Former UMP (Union for a Popular Movement) politician Christine Boutin has criticised the French Prime Minister's "butcher" comments about Syrian President Bashar al-Assad, describing them as "offensive for the profession".
France's President Francois Hollande and Prime Minister Manuel Valls on 26 February, 2015, slammed a decision by four French lawmakers to meet with Assad, who they described as a "butcher" and "dictator."
"For parliamentarians to go without warning to meet a butcher... I think it was a moral failing," Valls said.
It was the first such meeting since France closed its embassy in 2012 and announced that Syria's leader had lost all legitimacy.
The trip was not approved by the French parliament's foreign affairs committee, and the Foreign Ministry said it did not support the mission.
Christine Boutin is a former right-wing party UMP minister under Nicolas Sarkozy's presidency between 2007 and 2009. In 2013, she stepped down from her leadership role at the tiny centre-right Parti Chrétien Démocrate (Christian Democratic Party), which she helped found in 2001.
She has been a vocal opponent to President Hollande's policies – making headlines in 2013, for instance, when she appeared wearing a veil on Iranian television to criticise the government's role in the failed negotiations over Iran's nuclear power.
Boutin rejected the expression used by PM Manuel Valls to describe the Syrian president - instead preferring the term "dictator".
For Boutin, the choice of words was ill-suited. "To use the word 'butcher' is quite inappropriate because there are butchers who are beautiful," she told Sud Radio during her visit at the Agricultural Show in Paris on Friday.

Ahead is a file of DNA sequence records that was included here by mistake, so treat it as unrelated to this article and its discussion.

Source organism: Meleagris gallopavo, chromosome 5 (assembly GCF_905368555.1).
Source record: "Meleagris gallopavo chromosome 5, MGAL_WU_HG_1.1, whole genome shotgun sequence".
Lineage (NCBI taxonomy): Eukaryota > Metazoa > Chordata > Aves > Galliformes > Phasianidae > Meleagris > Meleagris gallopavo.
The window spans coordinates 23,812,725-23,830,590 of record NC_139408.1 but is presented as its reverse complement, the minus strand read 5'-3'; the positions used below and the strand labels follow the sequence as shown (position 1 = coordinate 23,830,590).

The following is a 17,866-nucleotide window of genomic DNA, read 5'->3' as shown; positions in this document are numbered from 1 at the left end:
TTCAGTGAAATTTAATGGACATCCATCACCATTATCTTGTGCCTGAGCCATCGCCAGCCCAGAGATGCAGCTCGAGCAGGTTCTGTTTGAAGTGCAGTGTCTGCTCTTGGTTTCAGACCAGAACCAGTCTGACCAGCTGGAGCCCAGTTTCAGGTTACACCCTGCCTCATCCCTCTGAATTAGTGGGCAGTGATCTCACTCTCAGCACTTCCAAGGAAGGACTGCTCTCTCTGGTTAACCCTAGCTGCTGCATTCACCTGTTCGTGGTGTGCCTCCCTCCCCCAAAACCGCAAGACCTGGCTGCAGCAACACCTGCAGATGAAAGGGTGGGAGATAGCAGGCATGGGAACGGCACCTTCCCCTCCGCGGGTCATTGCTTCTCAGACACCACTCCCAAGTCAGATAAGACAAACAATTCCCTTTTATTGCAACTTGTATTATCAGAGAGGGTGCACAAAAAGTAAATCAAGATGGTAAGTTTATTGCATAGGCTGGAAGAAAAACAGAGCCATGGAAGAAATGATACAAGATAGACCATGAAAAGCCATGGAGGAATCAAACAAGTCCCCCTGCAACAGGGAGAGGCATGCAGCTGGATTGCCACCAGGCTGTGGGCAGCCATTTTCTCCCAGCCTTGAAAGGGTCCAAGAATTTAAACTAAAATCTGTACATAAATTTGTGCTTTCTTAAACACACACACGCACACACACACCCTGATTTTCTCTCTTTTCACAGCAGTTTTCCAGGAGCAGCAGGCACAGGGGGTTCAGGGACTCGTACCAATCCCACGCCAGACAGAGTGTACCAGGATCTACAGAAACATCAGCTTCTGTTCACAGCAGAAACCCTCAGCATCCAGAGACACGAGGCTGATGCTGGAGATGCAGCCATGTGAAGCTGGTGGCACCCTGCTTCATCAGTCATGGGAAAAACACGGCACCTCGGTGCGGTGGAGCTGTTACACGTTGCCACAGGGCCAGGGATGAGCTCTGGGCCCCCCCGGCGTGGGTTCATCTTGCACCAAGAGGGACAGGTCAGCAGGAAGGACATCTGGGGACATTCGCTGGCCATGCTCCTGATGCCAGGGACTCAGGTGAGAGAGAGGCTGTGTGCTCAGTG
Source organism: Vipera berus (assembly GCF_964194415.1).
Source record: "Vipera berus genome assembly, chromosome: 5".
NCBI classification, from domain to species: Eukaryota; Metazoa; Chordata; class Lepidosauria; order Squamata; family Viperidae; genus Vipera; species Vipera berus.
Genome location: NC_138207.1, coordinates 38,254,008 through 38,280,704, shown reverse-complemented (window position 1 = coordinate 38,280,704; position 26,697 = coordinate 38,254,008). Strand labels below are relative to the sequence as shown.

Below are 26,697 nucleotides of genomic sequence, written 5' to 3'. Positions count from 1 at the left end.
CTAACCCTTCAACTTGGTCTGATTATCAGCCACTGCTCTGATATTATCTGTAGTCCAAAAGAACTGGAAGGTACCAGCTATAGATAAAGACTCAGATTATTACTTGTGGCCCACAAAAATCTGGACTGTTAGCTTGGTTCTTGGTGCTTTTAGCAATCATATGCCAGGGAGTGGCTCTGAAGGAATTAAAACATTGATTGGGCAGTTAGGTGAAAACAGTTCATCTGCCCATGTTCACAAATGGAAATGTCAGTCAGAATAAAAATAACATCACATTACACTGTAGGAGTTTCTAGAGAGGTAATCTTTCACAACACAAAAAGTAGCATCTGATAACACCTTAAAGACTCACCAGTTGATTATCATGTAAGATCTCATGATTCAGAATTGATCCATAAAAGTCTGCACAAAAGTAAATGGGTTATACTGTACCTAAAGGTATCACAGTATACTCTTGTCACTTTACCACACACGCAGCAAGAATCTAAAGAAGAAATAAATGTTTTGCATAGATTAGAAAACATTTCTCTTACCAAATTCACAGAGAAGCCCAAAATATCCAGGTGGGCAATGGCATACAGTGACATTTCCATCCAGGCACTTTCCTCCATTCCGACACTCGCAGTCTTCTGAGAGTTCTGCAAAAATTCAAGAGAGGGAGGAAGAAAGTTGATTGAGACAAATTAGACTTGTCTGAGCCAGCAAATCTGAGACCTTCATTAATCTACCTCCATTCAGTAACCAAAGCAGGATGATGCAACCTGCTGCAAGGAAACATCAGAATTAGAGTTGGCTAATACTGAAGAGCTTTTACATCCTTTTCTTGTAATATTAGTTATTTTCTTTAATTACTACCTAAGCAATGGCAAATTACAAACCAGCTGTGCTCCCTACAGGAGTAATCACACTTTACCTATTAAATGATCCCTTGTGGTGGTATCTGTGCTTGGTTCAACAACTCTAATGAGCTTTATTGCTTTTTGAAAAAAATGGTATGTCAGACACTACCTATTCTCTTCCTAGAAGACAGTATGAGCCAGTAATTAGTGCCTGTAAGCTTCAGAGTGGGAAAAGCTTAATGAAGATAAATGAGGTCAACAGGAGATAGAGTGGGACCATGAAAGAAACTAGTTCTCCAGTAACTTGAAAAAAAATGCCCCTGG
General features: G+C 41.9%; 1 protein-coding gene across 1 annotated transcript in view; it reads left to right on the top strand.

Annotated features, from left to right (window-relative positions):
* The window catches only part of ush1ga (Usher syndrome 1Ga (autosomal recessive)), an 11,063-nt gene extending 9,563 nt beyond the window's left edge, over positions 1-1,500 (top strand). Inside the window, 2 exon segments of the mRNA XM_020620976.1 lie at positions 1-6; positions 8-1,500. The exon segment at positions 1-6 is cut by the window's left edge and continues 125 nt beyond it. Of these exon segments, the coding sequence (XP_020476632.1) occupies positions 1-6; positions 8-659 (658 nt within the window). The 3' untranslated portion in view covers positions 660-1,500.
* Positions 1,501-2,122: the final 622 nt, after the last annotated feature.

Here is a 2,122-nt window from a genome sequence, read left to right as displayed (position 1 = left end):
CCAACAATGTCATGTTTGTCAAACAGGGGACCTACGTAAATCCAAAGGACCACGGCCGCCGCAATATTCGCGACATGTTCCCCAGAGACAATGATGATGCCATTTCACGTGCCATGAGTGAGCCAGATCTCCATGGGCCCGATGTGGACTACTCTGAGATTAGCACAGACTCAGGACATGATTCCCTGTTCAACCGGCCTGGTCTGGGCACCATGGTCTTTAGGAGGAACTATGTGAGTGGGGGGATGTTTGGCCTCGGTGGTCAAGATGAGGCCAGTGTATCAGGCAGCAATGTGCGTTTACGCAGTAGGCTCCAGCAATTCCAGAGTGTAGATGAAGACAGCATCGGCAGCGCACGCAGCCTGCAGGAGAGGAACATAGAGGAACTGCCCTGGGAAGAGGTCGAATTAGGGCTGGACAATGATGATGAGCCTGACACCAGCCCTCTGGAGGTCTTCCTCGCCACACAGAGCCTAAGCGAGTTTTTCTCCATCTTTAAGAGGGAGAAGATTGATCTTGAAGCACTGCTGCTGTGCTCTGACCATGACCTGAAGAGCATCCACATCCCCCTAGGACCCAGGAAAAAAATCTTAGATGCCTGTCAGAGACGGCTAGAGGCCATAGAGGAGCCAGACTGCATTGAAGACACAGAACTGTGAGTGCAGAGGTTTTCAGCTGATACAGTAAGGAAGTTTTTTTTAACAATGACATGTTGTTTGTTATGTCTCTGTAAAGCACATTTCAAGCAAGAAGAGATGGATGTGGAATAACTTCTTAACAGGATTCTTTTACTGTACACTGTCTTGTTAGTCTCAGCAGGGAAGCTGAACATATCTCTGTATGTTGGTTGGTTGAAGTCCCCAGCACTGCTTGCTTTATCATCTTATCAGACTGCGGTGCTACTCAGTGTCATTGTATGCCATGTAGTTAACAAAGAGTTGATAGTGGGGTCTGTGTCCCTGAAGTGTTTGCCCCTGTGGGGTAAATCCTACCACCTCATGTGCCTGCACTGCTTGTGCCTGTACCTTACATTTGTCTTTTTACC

She added: "It is by speaking that I realize that we must be careful about what we say; the term 'butcher' is inappropriate by nature. Mr Assad is a dictator, first."
While she said "[he] is certainly a man of a disreputable kind and actually very violent, and probably a dictator", Boutin added that she had "from the beginning believed that the Western European policy towards Syria is not appropriate and [we] must have a contact with Bashar al-Assad."
She continued: "It is essential to restore a dialogue, I welcome the initiative of the parliamentarians. [...] It's good, they'll make things happen."
The party leader was not the only one to disagree with Valls' use of the term - the comments also irritated the French Confederation of Butchers, which immediately published a statement on their website.
"Once again the lack of respect of a politician is confounded with ignorance. There are so many synonyms in dictionaries that it is at best a convenience, at worst a blind malice than to continue to use the word 'butcher'. Mr Prime Minister, can you stop using this sacred word for the 80,000 people - craftsmen, spouses, employees and apprentices - who work in this business, when you designate someone you think is a criminal."